The Porter County
Convention, Recreation and Visitors Commission’s support for Pavilion
Partners’ plan for renovating the Indiana Dunes State Park Pavilion and
proposed banquet center stirred a few community members to ask the County
Council Monday to consider making changes to how the PCCRVC operates.
Last night was the
first reading and public hearing for the proposed 2016 budgets where the
public can give its two cents before the Council begins its hearings with
each department. The first hearing is Wednesday at 5 p.m. starting with the
911 and County Jail budgets.
About a dozen
residents, most of them from the Dunes Action grassroots group opposing
Pavilion Partners, made comments and got behind a statement made by Dunes
Action member and Chesterton resident Margaret Willis.
Willis said that
over 5,000 people have signed petitions against the additional construction
at the lakefront and 1,175 signed a petition submitted to the Porter County
Alcohol Beverage Commission last week against the issuance of an alcohol
permit to Pavilion Partners.
Willis said at the
ABC meeting last week, it was mentioned that the PCCRVC was “instrumental”
in the idea of having alcohol at the pavilion and lobbied lawmakers to pass
legislation excusing it from the current alcohol ban at the state park.
“The fact that our
tourism bureau, instead of reflecting the values of this county and the
community adjacent to the lakefront, has worked to promote alcohol use at
the beach and unwanted construction there, is a gross misuse of County
taxes,” Willis read in her statement.
The statement also
requested that the Council make a resolution against alcohol at the
lakefront and to ban the distribution of tax-funded grants to private
businesses given by the PCCRVC, giving them back to non-profit community
groups holding festivals. Willis said she also would like the Council to
consider cutting the innkeepers’ tax rate that funds the PCCRVC and to
replace its current appointee to the PCCRVC board, attorney Mitch Peters.
either seconded or echoed Willis’ comments. Some passed out to the Council
Monday’s editorial commentary by Chesterton Tribune editor David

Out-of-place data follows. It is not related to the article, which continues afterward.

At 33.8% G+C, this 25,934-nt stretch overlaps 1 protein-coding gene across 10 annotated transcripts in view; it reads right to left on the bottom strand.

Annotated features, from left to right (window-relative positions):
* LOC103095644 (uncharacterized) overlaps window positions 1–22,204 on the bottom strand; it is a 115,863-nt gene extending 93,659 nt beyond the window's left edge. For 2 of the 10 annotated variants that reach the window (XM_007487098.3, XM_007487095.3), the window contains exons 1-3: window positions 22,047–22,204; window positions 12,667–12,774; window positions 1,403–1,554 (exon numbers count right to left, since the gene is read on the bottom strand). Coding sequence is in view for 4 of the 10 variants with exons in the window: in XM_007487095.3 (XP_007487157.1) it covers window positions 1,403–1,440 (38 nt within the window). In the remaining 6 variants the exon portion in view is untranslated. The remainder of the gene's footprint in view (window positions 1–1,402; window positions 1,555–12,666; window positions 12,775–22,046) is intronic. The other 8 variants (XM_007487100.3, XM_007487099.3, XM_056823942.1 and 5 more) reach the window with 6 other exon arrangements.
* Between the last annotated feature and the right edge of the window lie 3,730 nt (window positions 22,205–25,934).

Canright that advocates the Council put a halt to the PCCRVC’s spending of
tax dollars against the public’s interest.
Dan Whitten, D-at large, said he has received “many calls” regarding the
issue but did not discuss the matter at length with the rest of his
colleagues since Monday was only the public hearing.
The PCCRVC’s budget
had been scheduled for Thursday but Whitten said he suggested moving it to a
hearing next week since PCCRVC Executive Director Lorelei Weimer will be
away at a conference.
Council’s office this morning said it has not been confirmed yet but the
Tourism budget is expected to be bumped to Tuesday, Sept. 22.
Council member Jim
Biggs, R-1st, who has publicly spoken against Pavilion Partners, thanked the
speakers for their comments.
Weimer told the
Chesterton Tribune this morning by phone she was not able to attend
Monday’s meeting as she was traveling to a conference and, not being there
in person to hear what was said, declined to give comment.
Whitten said he
expects this fall’s hearings to be difficult for the Council, just as they
have been for the past three years with the effects of the state tax caps.
The Council will
need to shave about $5 million from the $43.2 million advertised General
Fund budget, but Whitten said the insurance plan should be less of a hurdle
as costs have gone down due to changes made this year.
“We just have to be
conservative,” Whitten said.
The Council made a
sweeping motion during its non-binding review of the municipal, townships,
and local school budgets that any budget exceeding the growth quotient for
next year’s levy would not receive a favorable recommendation to the Indiana
Department of Local Government Finance.
Only a few budgets
stayed within their growth quotient and a good chunk of those were from
Duneland. Those included Westchester Twp., Liberty Twp., Center Twp., the
Porter County Public Library system and the Westchester Public Library
Vicki Urbanik said all conservancy districts stayed within the limit
excluding the Indian Boundary Conservancy District, Twin Creeks Conservancy
District, White Oak Conservancy District and the Valparaiso Area Lakes
Urbanik said it
should be noted that most taxing units will purposely exceed the growth
quotient in order to capture the maximum allowed levy which is set by the
DLGF. Since the Council’s recommendation is non-binding, budgets will not be
rejected if given a negative review.